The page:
Title IX

Title IX is a comprehensive federal law that prohibits discrimination on the basis of sex in any federally funded education program or activity.  No person in the United States shall, on the basis of sex, be excluded from participation in, be denied the benefits of, or be subjected to discrimination under any education program or activity receiving Federal financial assistance.

Idaho follows the Federal Civil Rights Act for Title IX compliance.

Overview of Title IX of the Education Amendments of 1972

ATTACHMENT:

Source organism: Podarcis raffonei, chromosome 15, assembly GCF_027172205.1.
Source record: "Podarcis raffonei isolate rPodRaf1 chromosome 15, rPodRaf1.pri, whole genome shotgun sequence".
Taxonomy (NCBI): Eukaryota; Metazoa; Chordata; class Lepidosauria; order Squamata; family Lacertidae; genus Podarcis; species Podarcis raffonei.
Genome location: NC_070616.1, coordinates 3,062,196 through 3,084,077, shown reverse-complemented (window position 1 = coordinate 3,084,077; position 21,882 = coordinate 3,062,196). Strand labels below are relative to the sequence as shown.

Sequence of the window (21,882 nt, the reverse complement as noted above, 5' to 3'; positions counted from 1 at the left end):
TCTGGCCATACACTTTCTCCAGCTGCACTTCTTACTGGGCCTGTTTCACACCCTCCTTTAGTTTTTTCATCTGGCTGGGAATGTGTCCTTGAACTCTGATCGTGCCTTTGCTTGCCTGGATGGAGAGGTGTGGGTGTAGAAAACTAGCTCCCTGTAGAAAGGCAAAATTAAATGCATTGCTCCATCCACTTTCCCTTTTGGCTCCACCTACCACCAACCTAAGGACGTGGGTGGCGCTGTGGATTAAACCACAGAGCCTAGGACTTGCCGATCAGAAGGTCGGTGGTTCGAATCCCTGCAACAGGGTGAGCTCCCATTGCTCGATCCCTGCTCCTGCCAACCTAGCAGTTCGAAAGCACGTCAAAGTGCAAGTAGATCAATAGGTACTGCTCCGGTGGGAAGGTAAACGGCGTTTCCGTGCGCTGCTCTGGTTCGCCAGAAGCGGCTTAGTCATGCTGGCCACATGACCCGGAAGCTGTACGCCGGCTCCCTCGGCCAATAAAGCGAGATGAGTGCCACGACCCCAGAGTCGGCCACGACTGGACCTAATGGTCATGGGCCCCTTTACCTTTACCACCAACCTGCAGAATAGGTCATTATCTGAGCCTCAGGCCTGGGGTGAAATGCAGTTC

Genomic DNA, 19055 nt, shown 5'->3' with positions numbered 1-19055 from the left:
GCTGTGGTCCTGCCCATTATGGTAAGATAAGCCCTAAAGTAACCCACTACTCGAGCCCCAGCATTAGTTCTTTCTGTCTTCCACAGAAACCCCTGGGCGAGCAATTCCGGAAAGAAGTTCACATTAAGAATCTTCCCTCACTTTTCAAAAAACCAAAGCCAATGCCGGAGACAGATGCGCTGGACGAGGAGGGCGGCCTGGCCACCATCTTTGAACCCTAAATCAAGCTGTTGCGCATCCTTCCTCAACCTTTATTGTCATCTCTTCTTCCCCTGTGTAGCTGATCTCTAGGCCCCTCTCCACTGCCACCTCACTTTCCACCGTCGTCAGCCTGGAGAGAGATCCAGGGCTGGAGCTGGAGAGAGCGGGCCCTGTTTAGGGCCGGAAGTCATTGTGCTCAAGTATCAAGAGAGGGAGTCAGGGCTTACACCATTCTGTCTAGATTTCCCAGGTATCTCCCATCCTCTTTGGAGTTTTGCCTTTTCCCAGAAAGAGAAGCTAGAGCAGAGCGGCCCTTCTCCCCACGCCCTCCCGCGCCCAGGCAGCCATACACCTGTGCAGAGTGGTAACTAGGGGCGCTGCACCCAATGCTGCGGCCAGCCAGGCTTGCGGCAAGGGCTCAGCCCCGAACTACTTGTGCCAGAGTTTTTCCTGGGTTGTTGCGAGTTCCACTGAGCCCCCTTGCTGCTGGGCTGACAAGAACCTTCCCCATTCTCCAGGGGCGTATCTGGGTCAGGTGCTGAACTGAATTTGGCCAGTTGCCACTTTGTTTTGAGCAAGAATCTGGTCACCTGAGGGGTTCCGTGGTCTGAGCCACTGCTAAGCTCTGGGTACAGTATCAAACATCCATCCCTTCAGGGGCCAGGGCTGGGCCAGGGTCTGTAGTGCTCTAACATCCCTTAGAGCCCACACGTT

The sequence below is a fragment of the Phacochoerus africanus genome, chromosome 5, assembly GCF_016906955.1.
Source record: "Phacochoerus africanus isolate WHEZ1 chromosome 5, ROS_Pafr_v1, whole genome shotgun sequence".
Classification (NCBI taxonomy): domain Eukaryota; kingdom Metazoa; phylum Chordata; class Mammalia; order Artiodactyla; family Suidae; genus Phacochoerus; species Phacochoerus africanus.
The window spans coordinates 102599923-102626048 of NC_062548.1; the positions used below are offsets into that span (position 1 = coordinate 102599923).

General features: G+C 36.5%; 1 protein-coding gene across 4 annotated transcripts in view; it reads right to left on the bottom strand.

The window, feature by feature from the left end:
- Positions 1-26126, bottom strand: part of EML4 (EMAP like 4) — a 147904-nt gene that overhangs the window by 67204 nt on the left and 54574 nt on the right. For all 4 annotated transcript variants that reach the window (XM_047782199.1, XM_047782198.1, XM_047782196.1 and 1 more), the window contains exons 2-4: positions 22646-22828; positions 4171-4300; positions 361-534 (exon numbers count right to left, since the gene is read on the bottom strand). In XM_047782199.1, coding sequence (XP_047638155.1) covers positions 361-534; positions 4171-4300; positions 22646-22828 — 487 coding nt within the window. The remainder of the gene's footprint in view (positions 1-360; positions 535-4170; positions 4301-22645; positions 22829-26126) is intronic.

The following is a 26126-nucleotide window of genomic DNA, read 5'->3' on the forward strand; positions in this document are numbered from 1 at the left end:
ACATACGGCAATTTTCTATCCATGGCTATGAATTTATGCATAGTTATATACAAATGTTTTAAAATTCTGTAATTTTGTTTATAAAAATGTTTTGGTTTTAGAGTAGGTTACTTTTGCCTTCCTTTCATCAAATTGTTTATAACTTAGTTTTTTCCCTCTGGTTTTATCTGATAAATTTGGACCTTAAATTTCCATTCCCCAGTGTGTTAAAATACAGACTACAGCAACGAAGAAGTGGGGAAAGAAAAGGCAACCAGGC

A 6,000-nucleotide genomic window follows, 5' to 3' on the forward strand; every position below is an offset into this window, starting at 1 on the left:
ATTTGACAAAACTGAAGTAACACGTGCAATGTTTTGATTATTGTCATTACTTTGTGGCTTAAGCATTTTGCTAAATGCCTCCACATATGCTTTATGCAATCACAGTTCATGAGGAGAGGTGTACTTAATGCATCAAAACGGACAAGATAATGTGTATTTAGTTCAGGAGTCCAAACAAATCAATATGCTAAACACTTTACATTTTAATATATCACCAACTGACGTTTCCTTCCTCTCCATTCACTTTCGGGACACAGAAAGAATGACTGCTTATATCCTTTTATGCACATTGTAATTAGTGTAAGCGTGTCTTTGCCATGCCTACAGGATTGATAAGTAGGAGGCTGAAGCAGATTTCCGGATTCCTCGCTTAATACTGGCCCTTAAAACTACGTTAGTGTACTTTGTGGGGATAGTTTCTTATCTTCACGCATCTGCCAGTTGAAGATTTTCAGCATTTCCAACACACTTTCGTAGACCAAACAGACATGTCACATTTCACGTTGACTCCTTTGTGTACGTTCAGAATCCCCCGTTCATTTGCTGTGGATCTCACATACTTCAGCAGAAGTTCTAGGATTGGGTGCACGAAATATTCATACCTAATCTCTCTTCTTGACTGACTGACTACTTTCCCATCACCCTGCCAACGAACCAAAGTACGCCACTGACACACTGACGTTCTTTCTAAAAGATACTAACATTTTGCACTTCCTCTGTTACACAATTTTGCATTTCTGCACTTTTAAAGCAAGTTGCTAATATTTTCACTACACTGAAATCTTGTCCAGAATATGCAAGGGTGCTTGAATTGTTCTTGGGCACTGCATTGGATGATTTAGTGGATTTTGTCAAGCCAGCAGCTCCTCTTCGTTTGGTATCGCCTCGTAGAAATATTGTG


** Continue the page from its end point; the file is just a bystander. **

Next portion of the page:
On June 23, 1972, the President signed Title IX of the Education Amendments of 1972, 20 U.S.C. §1681 et seq., into law. Title IX is a comprehensive federal law that prohibits discrimination on the basis of sex in any federally funded education program or activity. The principal objective of Title IX is to avoid the use of federal money to support sex discrimination in education programs and to provide individual citizens effective protection against those practices. Title IX applies, with a few specific exceptions, to all aspects of federally funded education programs or activities. In addition to traditional educational institutions such as colleges, universities, and elementary and secondary schools, Title IX also applies to any education or training program operated by a recipient of federal financial assistance. The Department of Education has issued regulations on the requirements of Title IX, 34 C.F.R. § 106.1et seq. The Title IX common rule published on August 30, 2000 covers education program providers/recipients that are funded by other federal agencies.

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